Men’s health in the construction industry
This week is Men’s Health Week. The Men’s Health Manifesto sets out to tackle the high rate of premature physical and mental health deaths amongst men. Together we can start conversations and raise awareness which works towards reducing this rate.
Around 75% of suicides in the UK are committed by men. Mental Health is not just an issue for men, however, statistically, men struggle more at handling psychological problems when they arise. Society places lots of pressure on men to ‘man up’ and be masculine. This leads to many not talking about their issues or how they are feeling, and internalising, causing some to get to breaking point. Now society is seeing this trend and as a result many campaigns have been set up to encourage men to speak out and reach out for help if they need it.
Why are men in construction at risk of mental health problems?
Construction work can have a massive impact on your body physically, muscle strain from lifting heavy materials and long hours to finish projects are just some of the impacts on the body. However, did you know that suicide is the biggest killer among construction workers rather than falls on site? All of this work not only has a physical impact but it also affects your mental health.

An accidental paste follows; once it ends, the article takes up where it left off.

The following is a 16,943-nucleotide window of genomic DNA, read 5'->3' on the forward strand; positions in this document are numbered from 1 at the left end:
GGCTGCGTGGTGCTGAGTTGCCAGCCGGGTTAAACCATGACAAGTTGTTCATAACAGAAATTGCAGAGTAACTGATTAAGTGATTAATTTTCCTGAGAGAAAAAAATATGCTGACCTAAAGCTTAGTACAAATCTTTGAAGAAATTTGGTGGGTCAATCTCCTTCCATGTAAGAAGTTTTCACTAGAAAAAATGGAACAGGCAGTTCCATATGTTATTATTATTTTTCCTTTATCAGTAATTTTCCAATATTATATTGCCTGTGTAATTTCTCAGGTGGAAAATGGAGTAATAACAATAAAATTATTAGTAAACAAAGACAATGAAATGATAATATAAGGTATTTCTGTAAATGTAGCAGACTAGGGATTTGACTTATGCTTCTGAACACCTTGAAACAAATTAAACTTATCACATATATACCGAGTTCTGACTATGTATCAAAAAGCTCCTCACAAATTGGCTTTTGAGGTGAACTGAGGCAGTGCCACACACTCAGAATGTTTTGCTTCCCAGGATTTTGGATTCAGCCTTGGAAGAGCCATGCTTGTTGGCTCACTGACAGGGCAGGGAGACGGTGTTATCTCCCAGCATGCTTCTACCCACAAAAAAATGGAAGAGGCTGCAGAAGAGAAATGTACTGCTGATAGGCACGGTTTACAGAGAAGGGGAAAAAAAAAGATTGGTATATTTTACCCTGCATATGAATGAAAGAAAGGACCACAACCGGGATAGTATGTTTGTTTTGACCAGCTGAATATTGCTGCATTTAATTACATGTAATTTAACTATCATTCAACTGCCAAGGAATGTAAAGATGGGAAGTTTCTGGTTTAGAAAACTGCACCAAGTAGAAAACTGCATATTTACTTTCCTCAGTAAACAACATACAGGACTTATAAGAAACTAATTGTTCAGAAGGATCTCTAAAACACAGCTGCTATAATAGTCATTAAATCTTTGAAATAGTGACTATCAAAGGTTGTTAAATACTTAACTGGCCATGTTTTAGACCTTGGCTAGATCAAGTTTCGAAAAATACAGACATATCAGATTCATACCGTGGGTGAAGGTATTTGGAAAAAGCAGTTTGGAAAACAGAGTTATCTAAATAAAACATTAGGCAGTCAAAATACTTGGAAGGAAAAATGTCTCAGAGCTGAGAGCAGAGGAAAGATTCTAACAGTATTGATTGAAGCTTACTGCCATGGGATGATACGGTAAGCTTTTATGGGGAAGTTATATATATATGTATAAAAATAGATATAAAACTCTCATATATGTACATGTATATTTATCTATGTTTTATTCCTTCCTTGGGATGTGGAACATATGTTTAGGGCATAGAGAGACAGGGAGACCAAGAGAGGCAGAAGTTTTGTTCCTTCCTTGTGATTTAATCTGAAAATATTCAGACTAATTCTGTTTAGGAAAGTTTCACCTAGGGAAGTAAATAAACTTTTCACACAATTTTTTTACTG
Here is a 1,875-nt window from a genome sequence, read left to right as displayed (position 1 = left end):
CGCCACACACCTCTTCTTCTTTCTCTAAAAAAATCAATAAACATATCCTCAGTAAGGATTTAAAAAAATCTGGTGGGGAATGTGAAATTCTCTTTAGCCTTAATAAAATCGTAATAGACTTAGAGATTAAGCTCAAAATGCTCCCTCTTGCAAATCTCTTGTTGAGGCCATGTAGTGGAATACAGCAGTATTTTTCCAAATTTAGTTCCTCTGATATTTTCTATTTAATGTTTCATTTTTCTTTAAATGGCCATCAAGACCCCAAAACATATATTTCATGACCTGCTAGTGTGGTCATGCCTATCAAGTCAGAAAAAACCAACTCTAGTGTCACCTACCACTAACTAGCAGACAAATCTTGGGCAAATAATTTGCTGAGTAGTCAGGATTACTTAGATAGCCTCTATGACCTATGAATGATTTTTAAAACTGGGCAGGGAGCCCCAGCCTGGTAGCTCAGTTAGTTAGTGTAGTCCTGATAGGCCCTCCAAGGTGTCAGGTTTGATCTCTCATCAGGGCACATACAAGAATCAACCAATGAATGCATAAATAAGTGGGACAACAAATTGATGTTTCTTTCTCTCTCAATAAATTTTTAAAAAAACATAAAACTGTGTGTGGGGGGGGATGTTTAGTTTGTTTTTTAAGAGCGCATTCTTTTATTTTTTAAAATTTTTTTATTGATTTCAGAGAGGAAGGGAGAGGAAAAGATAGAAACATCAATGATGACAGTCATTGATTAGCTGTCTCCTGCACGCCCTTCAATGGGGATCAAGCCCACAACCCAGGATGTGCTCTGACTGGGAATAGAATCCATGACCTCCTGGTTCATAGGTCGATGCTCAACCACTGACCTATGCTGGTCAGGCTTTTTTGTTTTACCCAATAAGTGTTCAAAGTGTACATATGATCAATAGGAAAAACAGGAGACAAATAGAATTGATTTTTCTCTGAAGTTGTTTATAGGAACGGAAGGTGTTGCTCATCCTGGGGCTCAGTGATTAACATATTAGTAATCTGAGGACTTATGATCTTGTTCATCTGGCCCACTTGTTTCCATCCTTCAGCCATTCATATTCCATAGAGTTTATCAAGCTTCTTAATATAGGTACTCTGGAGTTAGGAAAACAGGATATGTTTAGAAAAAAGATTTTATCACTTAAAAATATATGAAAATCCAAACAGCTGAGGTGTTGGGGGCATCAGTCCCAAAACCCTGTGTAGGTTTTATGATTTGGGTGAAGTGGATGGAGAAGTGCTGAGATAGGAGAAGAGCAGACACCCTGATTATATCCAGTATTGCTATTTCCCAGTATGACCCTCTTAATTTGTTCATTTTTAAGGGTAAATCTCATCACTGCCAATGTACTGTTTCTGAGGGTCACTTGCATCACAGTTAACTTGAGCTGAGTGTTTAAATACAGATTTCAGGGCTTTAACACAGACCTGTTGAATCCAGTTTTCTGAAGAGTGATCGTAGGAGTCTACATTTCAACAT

With long working hours, demanding schedules and the instability of the job many workers find themselves under a lot of stress. Depression and anxiety are more common in the industry than musculoskeletal disorders such as muscle strains and Carpal Tunnel syndrome.
Many construction workers are temporary or contractors and the lack of job security can contribute to stress and anxiety. Added to this is the fact there is often no paid sick leave, holidays or access to company health programmes, this mean it’s harder for them to get the support they need to fully recover if they are suffering from mental ill health.
Construction is a male-dominated industry, and this can lead to very masculine work environments where people feel uncomfortable discussing their emotions. Across society there is a growing awareness of the benefits of discussing mental health issues, but this change will take time to filter through the construction industry. Asking for help and opening up about feelings and emotions are not things that come naturally too many of those working in construction.
What can we do to help those suffering?
Social stigma around talking about mental health is gradually fading, with more and more companies now providing wellbeing programmes and other interventions. The Lighthouse Construction Industry Charity launched a helpline aimed at people who want to get more information about how they can help themselves or take the next step in seeking professional help for their mental health. Some large construction companies such as Skanska has joined with other industry leaders to launch Mates in Mind. This is a UK-wide programme to promote positive mental health across the construction sector. Willmott Dixon has set up the All Safe Minds campaign to make sure that people working on its project sites across the UK are fully aware of the support network available in case they are suffering from mental health issues.
It is important to educate everyone in the construction industry to recognise the signs and symptoms of stress, anxiety and depression and start the conversation to assist in positive and healthier mental wellbeing.